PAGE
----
In this new feature, Creative Moment showcases creative talent from across the industry.
We will talk to new, young, up-and-coming talent, as well as established creatives who have a great story to tell—how they got to where they are today, and advice they might like to offer those starting out in the industry.
It's a chance to show-off some of the outstanding thinkers, creators and makers who are shaping the creative industry of the future.
Indy walks us along his career path, his favourite work and why he would need to travel back in time for his dream job.
Earned a degree in architecture from University College London.
Became a visual artist.
Had group shows in some cool places like Tate, Serpentine and Whitney in NY.
The work below is from a campaign I did for the Turner Prize in Londonderry.
Started writing more.
Wrote a Channel 4 show, called Ain't It Funny Being Coloured produced by Charlie Brooker.
You can watch it here:
Moved into advertising.
Created the Thierry Henry Sky Sports campaign. It was the most viewed advert in 24 hours in Facebook history with 21 million views, and the 3rd most-watched ad in the world for that week.
Moved into PR.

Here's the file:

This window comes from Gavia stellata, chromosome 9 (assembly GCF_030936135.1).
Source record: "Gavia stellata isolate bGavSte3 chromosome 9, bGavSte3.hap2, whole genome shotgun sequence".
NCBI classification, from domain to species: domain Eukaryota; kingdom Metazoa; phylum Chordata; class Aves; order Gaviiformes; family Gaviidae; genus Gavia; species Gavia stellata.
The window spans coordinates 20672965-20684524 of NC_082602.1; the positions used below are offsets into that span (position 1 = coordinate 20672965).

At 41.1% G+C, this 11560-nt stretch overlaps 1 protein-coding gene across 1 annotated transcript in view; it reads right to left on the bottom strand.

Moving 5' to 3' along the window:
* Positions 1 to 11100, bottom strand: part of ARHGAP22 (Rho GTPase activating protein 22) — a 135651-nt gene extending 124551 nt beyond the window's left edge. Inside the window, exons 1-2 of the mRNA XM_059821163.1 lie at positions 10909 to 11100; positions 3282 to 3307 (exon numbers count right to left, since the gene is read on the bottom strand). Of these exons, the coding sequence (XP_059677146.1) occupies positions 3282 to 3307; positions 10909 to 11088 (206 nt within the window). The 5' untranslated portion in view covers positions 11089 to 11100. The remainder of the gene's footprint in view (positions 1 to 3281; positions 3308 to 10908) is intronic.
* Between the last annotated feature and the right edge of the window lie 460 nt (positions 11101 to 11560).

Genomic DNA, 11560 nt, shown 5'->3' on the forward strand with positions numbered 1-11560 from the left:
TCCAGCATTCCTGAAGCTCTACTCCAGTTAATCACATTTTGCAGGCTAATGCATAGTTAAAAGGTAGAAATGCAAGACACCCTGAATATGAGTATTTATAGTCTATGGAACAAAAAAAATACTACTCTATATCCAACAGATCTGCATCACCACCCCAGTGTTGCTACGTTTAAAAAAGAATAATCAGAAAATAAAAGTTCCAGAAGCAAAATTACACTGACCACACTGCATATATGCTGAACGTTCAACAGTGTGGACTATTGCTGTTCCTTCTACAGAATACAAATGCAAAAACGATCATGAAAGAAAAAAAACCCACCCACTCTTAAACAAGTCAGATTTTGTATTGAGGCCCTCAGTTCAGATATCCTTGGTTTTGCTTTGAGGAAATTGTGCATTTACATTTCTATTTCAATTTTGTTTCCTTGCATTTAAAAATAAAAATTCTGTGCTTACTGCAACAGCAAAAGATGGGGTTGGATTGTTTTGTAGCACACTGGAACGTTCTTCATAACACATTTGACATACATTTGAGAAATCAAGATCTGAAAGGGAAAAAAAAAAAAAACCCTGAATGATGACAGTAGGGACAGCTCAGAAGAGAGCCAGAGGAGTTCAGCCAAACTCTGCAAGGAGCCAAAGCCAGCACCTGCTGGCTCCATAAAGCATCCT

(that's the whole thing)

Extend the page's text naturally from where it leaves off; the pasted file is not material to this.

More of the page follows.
Created the Adobe X Little Simz campaign.
The best advice I was ever given?
Write less. Say more.
Out of all the campaigns you have worked on, which one stands out as the most memorable and why?
A campaign called Fathers Day Taken, created with my CD partner at the time Jamie Cordwell, for Dove Men. It launched four weeks after George Floyd’s death and was a Father’s Day card. The proceeds went to the families who’s fathers have been killed by police brutality in the US.
We conceived and executed the digital card mechanic in 10 days. A TV spot which featured on Oprah Winfrey's 100 Black Fathers and got Dove to set up a fund for $1 million for the families and every year going forward.
This was work that really matters.
What piece of creative work, that you didn't create yourself, do you respect and admire?
Henryk Gorecki’s Symphony of Sorrowful Songs. It’s perfection.
Right now, what do you think is the best/most exciting thing about the creative industry?
That there are more, but no way enough, young people who look, sound and think differently to the majority. Watching them shaking up the status quo makes me happy.
Best strapline of all time?
Make love, not war.
If you weren't in the creative industry, what would you be doing and why?
I would have to go back in time as it would be working at the Jim Henson studios in the 1980’s. Absolute creative bliss, with social purpose.
What advice would you give others wanting to make the move towards a career in the creative industry?
I never like to give advice as everyone’s journey and how they approach it should be different. That’s what makes it so special and you the individual you are.